All Content

Thu, Jun 24, 2021

Fighting online extremism in ‘the Klan den of the twenty-first century’

How can civil society groups, law enforcement, and policymakers assess and combat the threat of online extremism? Experts at the Digital Forensic Research Lab's 360/Open Summit dive in.

New Atlanticist by Nick Fouriezos

Disinformation Extremism

Wed, Feb 10, 2021

Atlantic Council’s DFRLab publishes new report in Just Security: #StopTheSteal: A timeline of social media and extremist activities leading up to 1/6 insurrection

In-depth investigation offers the most comprehensive timeline for #StopTheSteal to date.


Disinformation United States and Canada

Tue, Jan 12, 2021

FAST THINKING: What’s next for the insurrectionists?

For weeks on far-right networks across the web, extremists discussed their plans for violence. Is it happening again?

Fast Thinking by Atlantic Council

Elections National Security

Graham Brookie is the director of the Atlantic Council’s Digital Forensic Research Lab (DFRLab) based in Washington D.C.

The DFRLab is at the forefront of open-source research with a focus on governance, technology, security, social media, and where each intersect. By publishing what it can prove, or disprove, in real-time, the DFRLab is creating a new model of research and education adapted for impact.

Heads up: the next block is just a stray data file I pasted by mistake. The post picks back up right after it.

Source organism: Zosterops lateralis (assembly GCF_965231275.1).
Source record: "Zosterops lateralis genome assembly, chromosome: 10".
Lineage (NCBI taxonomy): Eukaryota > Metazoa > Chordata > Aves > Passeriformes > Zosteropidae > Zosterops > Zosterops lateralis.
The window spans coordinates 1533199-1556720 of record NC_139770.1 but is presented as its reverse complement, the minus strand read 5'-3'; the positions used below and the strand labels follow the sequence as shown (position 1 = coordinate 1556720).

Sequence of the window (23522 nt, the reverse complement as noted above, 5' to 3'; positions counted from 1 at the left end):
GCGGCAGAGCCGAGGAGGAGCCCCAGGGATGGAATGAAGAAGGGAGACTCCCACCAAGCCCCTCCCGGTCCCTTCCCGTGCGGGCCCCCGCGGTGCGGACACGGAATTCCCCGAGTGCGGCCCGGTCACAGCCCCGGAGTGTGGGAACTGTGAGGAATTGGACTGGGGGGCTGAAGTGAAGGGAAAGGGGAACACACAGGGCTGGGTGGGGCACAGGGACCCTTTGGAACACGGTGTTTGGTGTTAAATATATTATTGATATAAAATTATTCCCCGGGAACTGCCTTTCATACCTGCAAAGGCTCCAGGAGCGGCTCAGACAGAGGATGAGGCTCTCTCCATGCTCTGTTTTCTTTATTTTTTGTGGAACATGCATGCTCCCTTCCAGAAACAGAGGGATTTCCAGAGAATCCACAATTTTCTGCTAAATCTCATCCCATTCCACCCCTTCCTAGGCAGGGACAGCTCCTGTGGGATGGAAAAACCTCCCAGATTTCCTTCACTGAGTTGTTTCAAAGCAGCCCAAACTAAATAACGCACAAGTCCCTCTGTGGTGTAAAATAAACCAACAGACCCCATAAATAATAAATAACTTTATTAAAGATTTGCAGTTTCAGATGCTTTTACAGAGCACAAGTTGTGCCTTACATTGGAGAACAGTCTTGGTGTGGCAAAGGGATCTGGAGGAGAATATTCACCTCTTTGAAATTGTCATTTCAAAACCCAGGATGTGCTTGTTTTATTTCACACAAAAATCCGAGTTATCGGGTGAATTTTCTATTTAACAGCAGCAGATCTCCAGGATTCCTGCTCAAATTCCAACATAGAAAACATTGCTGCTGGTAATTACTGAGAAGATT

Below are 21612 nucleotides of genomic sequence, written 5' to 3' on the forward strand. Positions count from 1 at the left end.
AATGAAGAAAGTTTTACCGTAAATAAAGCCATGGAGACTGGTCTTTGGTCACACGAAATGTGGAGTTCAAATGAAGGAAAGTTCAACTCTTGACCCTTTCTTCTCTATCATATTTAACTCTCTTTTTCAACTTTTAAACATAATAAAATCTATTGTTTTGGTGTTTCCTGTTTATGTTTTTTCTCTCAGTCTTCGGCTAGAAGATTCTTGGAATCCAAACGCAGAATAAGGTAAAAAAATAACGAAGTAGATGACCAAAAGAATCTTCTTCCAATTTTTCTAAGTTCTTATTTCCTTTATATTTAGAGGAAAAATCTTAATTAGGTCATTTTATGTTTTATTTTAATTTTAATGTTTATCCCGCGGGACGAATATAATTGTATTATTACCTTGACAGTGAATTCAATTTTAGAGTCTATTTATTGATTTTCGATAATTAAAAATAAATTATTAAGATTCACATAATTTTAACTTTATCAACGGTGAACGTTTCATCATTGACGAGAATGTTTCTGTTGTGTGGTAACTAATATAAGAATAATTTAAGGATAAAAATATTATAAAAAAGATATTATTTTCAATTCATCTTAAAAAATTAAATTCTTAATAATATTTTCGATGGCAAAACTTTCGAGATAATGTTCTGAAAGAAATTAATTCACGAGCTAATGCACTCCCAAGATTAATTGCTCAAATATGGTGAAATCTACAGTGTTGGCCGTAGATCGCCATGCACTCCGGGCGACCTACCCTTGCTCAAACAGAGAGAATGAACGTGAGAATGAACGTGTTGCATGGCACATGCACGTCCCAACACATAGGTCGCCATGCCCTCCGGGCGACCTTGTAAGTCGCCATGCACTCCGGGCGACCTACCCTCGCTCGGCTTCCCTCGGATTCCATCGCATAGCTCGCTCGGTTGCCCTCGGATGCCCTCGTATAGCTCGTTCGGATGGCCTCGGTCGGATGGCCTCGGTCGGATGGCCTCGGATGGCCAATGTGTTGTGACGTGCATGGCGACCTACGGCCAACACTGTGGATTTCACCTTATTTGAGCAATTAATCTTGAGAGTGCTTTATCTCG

Prior to joining the DFRLab, Brookie served in various positions at the White House and National Security Council. His most recent role was as an adviser for strategic communications with a focus on digital strategy, audience engagement, and coordinating a cohesive record of former US President Barack Obama’s national security and foreign policy. Previously he served as the adviser to the assistant to the president for homeland security and counterterrorism (APHSCT), the president’s top aide for cybersecurity, counterterrorism, intelligence, and homeland security issues. He also worked in the East Asia, Middle East, and North Africa directorates at the National Security Council.

Brookie graduated cum laude with degrees from American University in Washington, DC. He also completed the London School of Economics’ general course.